It is important to remember ISIS is the former al Qaeda in Iraq, an organization that came into being due to the invasion and occupation of Iraq by the United States. While apologists for the United States’ wars and militarized foreign policy will argue this was an unforeseeable and regrettable accident, it seems beyond dispute, as understood through leaked US intelligence documents, comments by American and foreign officials, and multiple journalist and academic reports, that ISIS’ success in Syria and Iraq in the first half of this decade was due to the direct and indirect military, logistic and financial support to ISIS by the US and it allies. This same support occurred for al Qaeda and their associated forces in Syria. At times the US found itself providing air cover for al Qaeda forces in Syria and even air strikes in support of ISIS. Such use of US warplanes resulted in accusations that the US was serving as al Qaeda and ISIS’ Air Forcein Syria. In response US active duty soldiers protested via social media, angered at being on the same side as the people they saw as responsible for 9/11.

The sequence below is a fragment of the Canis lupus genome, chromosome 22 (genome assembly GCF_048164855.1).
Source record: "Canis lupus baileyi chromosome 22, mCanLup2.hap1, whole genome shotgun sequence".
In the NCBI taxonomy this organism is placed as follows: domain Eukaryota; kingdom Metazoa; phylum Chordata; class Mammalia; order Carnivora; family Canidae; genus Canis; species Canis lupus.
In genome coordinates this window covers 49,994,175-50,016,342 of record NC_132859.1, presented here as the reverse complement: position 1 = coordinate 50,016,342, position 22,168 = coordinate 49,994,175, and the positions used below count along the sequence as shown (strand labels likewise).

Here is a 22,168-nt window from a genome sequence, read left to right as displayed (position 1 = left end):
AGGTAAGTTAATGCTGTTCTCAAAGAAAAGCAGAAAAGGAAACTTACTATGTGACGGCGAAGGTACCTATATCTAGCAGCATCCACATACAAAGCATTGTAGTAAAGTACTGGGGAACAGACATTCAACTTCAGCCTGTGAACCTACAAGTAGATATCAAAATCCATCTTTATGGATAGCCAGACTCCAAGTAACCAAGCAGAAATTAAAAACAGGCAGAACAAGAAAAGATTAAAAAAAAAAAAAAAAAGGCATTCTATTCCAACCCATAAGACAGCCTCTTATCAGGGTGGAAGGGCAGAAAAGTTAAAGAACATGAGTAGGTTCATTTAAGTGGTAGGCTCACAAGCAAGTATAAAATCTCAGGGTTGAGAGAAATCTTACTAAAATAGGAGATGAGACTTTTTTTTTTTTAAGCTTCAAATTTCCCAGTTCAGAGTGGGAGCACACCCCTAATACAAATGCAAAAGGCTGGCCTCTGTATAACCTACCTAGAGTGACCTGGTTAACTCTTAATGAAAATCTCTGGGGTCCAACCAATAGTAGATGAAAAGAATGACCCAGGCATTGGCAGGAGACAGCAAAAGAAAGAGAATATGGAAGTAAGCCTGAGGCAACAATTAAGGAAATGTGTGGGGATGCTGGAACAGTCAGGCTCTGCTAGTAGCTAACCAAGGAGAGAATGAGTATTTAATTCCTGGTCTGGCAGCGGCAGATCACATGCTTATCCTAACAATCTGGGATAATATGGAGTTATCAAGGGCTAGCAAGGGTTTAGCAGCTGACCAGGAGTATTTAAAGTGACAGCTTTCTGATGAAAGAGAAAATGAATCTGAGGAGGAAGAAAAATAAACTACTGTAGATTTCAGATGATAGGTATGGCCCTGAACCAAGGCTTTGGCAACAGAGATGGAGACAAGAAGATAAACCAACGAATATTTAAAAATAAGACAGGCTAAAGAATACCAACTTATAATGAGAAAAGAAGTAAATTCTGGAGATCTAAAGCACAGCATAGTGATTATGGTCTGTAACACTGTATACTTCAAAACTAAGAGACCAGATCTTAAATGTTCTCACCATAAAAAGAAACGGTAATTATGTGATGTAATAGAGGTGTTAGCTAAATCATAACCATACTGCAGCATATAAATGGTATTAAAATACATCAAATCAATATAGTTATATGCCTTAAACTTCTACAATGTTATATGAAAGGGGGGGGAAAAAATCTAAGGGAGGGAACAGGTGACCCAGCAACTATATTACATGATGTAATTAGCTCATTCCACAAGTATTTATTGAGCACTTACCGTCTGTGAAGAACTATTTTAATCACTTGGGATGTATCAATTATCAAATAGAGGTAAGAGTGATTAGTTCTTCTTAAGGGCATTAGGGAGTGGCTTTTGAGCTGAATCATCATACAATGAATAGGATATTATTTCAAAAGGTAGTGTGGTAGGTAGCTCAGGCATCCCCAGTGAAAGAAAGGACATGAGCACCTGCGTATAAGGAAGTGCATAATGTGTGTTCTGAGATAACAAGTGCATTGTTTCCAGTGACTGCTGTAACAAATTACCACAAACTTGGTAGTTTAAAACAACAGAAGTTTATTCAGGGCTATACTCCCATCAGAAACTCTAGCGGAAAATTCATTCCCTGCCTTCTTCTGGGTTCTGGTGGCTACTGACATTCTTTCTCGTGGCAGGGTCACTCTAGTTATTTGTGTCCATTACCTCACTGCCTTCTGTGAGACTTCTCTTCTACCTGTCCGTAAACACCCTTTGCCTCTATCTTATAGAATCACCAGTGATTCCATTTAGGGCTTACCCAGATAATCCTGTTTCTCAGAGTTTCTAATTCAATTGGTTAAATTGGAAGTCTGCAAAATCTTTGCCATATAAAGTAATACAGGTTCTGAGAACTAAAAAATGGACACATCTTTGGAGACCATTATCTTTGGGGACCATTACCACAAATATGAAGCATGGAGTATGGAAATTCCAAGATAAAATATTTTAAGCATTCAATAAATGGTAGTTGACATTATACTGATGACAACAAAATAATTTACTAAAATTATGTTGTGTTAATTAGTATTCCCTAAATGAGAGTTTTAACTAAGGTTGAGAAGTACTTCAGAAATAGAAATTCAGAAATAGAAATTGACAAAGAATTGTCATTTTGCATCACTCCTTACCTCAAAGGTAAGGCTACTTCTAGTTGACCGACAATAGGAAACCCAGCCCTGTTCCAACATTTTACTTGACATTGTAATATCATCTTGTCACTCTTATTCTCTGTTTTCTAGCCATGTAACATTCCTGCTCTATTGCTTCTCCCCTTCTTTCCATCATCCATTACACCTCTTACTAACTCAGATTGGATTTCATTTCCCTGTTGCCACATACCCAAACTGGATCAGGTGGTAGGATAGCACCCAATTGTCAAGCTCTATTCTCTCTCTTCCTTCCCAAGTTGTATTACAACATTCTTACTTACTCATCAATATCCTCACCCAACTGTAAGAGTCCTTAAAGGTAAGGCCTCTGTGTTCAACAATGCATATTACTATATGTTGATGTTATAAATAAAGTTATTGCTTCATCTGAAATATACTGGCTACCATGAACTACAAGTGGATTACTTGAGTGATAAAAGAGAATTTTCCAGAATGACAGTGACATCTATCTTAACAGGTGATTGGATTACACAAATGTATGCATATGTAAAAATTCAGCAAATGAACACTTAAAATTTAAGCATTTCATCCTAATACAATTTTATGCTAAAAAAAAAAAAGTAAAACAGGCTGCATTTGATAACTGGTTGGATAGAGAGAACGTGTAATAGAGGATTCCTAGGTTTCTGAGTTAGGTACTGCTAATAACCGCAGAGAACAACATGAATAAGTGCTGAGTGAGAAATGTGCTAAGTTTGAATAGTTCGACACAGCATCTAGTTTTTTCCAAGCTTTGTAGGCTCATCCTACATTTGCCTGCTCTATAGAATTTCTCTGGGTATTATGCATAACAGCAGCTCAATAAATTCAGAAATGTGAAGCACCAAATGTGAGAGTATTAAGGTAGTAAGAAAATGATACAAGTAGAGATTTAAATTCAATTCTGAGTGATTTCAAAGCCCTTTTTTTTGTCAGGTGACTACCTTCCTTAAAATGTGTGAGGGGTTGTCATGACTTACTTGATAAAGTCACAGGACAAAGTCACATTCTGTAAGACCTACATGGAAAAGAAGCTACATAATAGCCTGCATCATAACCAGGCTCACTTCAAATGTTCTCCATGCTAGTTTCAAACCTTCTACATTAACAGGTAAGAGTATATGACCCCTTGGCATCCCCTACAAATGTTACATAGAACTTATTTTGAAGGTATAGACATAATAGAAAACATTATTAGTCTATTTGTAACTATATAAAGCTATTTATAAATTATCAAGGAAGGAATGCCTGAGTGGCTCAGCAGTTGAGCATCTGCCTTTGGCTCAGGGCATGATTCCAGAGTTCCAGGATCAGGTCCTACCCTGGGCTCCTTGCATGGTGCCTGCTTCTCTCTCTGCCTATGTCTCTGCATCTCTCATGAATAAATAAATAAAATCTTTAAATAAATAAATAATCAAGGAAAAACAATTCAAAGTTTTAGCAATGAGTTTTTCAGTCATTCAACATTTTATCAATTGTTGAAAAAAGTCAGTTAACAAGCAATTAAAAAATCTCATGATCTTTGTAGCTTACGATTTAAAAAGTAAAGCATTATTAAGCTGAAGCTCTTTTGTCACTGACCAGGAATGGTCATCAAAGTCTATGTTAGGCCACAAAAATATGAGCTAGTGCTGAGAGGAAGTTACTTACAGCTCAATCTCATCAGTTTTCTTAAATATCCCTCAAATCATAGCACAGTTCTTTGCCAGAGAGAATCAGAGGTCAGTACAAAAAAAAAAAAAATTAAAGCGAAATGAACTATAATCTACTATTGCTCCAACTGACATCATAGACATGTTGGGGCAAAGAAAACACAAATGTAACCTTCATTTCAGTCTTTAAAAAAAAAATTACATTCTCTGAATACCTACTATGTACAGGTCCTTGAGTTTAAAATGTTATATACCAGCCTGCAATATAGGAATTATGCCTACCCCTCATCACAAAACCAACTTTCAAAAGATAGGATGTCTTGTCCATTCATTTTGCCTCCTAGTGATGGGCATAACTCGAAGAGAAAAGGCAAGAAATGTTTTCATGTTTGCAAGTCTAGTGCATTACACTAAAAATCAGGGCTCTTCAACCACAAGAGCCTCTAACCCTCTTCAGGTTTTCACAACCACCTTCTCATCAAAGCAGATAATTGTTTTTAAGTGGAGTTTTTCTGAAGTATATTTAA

While much of the counter-productive results of the AUMFs are correctly described as blowback, the outcome of incompetent and nefariousness US meddling overseas, whether it be through Reagan-era support for Islamic militants in Afghanistan or Obama’s use of “smart power” in Libya, I certainly do not want to take away from the agency of those people who have spent decades fighting against the US Empire and its allies. The 9/11 hijackers, the murderers who give reason for these AUMFs, offered the following three motives for their attack:
1. the US sanctions and bombings of Iraq through the 1990s,
2. the US support for Israel against the Palestinians,